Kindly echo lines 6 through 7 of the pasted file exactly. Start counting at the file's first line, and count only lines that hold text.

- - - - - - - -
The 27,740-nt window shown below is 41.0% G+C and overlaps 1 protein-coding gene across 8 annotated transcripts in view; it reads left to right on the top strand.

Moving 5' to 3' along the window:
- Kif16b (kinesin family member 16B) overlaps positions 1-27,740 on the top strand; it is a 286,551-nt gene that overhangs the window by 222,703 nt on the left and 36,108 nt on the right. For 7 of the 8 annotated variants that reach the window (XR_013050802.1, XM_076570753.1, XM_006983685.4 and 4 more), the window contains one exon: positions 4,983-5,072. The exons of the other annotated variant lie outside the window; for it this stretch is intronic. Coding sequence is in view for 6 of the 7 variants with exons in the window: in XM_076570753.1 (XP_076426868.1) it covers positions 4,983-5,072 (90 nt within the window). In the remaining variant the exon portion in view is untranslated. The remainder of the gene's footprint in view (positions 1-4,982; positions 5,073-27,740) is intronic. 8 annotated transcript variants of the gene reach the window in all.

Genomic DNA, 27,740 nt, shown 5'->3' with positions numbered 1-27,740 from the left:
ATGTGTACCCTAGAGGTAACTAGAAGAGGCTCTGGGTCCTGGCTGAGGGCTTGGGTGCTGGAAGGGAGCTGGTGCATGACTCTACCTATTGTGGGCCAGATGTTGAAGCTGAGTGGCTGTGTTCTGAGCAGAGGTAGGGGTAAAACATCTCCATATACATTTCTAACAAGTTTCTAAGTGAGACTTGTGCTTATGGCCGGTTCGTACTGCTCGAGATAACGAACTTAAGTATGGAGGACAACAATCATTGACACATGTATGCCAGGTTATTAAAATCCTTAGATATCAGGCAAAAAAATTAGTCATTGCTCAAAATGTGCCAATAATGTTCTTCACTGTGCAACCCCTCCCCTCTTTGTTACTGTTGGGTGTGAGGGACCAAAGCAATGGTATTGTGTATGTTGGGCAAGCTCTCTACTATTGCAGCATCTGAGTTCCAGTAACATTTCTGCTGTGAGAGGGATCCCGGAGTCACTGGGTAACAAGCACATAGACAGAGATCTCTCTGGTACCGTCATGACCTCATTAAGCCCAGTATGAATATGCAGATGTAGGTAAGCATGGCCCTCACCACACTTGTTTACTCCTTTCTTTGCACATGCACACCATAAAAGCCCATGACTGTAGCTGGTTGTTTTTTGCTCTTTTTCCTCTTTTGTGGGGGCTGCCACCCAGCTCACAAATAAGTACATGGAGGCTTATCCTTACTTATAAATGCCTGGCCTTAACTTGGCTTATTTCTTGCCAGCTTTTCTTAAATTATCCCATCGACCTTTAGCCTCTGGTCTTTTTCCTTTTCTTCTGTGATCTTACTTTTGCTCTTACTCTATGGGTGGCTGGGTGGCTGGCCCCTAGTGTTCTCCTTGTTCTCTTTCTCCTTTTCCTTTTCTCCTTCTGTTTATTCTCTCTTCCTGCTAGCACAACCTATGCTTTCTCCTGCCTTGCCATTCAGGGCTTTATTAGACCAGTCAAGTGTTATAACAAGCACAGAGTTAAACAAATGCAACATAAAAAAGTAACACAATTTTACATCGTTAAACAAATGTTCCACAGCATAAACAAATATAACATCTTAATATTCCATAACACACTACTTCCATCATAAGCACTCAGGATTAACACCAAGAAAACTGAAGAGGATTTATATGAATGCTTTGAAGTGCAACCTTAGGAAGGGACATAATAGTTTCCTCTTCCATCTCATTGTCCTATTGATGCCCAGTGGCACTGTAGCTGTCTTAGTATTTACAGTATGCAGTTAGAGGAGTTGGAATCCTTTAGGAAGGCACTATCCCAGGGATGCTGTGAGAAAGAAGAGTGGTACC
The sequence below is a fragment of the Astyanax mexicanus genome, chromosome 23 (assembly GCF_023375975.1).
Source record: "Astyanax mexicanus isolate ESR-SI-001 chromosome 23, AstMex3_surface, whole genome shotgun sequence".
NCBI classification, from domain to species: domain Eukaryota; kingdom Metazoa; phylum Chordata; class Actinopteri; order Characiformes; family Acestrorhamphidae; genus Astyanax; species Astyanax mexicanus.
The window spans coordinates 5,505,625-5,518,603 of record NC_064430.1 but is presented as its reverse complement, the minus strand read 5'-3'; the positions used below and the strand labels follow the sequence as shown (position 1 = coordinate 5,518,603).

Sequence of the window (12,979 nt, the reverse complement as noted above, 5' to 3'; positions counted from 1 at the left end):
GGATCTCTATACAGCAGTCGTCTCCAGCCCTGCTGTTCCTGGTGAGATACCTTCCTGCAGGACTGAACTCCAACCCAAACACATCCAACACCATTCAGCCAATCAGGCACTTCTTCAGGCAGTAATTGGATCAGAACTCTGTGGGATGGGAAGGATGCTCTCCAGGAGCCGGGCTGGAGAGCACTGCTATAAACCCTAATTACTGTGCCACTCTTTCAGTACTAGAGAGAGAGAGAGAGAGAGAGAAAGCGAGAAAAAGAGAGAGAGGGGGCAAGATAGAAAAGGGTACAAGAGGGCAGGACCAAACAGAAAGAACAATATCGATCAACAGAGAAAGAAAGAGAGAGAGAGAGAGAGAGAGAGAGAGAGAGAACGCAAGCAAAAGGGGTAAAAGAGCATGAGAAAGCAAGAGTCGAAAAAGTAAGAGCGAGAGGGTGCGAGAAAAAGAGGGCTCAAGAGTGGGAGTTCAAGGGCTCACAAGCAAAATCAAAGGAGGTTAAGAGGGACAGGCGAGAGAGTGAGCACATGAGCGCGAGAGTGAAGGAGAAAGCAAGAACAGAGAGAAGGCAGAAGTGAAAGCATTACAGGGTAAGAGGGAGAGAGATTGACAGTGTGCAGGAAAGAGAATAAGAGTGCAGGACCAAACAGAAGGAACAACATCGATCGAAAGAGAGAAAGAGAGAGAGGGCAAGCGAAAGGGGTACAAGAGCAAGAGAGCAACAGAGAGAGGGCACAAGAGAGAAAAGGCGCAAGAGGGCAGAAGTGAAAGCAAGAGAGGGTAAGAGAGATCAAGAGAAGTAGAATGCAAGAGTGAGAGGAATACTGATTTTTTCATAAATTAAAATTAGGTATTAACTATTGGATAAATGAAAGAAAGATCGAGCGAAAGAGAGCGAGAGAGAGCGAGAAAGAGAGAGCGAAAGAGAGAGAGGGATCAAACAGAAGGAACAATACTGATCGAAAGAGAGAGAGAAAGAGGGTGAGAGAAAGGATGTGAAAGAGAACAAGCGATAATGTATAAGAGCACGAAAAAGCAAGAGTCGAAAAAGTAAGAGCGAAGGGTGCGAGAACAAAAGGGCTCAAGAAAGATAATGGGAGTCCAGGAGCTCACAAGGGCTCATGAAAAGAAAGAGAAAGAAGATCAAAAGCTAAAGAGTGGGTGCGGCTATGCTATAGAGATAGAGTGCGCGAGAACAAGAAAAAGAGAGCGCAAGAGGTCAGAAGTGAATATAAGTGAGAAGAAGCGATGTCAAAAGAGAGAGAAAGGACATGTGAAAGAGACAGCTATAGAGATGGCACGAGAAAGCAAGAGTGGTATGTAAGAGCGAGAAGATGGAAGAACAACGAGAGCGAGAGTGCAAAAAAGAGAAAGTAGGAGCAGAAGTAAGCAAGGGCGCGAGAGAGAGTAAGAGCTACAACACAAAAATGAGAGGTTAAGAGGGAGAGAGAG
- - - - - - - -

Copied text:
The sequence below is a fragment of the Astyanax mexicanus genome, chromosome 23 (assembly GCF_023375975.1).
Source record: "Astyanax mexicanus isolate ESR-SI-001 chromosome 23, AstMex3_surface, whole genome shotgun sequence".